Find Another Sales Rep Position
You may decide that you can never achieve the PIP’s objectives. You may also decide that you no longer wish to work for the company or Sales Manager that put you on the PIP. Remember that when one door closes, another door opens. This is your decision to make.
A + B = PIP Combination
So, you want to hedge your bets and work to get off the PIP while looking for a new sales position. You have chosen a very difficult road to travel. Since you are not fully committed to either plan, there is a chance that you may fail at both. It is your call… your decision.
Question The PIP At Your Own Risk
Salespeople that decide to argue against the PIP need to, at a minimum, be wise, delicate and above all, right. Once again, I ask you to consider parking your ego and excuses on the sideline. What do the numbers say? Is your sales productivity below the attainment of other sales reps not on a PIP? Do you have documentation to support your claim? If so, then consider the motivating factors that lead to the PIP. Ask HR and your manager what you need to get off the PIP… and when.
Are you receiving equal treatment? You probably should not guess about the answer. You should consider every component of the PIP and not just the sales attainment issues. If you are the one that’s always late for meetings, you may not have a leg to stand on. As with all advice on there matters, ask a lawyer before doing anything.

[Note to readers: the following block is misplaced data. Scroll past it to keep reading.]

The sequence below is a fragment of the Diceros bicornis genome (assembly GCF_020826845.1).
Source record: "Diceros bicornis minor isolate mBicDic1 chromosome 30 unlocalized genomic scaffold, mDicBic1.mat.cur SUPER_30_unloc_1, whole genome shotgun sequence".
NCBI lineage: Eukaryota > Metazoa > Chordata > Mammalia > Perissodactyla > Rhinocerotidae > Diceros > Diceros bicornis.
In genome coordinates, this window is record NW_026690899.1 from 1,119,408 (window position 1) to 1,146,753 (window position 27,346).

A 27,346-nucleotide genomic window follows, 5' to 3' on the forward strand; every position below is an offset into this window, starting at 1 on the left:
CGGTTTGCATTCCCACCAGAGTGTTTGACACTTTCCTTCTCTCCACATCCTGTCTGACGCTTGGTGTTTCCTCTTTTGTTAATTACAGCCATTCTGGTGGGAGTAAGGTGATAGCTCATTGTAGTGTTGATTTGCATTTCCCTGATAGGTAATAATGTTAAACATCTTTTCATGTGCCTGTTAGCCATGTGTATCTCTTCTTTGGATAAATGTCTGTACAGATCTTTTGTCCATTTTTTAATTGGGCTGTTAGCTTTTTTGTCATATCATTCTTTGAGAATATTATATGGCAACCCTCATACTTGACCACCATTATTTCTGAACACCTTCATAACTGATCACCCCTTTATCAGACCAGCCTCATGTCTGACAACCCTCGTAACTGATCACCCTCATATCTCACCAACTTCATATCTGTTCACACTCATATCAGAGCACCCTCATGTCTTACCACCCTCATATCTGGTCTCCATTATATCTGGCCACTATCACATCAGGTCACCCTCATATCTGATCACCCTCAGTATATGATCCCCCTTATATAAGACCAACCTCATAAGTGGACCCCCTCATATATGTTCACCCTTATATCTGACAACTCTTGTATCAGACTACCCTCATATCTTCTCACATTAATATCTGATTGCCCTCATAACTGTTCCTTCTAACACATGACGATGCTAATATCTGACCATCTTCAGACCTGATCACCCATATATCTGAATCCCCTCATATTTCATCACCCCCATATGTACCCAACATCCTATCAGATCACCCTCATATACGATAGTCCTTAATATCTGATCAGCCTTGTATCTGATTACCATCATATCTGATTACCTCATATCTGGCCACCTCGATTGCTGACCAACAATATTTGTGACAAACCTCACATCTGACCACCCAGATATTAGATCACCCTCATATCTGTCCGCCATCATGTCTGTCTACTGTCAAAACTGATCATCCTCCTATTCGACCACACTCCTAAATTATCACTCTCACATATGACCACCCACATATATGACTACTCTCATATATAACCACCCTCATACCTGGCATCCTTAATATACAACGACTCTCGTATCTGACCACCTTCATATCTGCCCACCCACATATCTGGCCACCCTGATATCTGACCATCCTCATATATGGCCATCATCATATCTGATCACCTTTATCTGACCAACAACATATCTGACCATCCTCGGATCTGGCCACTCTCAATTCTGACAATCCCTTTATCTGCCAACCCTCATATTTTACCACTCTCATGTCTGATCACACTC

Your Sales Manager may have reviewed the details with HR and probably got HR’s approval prior to placing you on a PIP. First, consider approaching your Sales Manager with your concerns. Next, consider approaching HR if necessary. If it were me, I’d want to be 100% certain that right is on my side and hopefully that I possess the documentation to prove it. While all this is happening, you probably should remember to work on meeting you PIP’s objectives, fair or not. Talk with experts on these matters and I’m not an expert on these matters.
Let’s spend a moment on the big picture. More likely than not, your sales productivity is not what it should be. It may be that you could work as hard as ever and still not make your numbers. Why not do something good and proactive for yourself? Get some solid sales training and sales prospecting training. Some powerful sales training videos may be something that can either help you to save your job or help you to generate success at your new one. Get advice from experts on these matters.
Consult an attorney if you have legal questions or if you are looking for advice and direction on the legal side. I make no claims, representations or promises about anything contained in this Post or the direction you take. The above is strictly limited to my opinion. You assume all risk.
A sales rep’s PIP is serious stuff and I hope it works out well for you.
I am not an expert on these matters. Consult experts before doing anything. I offer nothing but my opinion and thoughts.
To your success!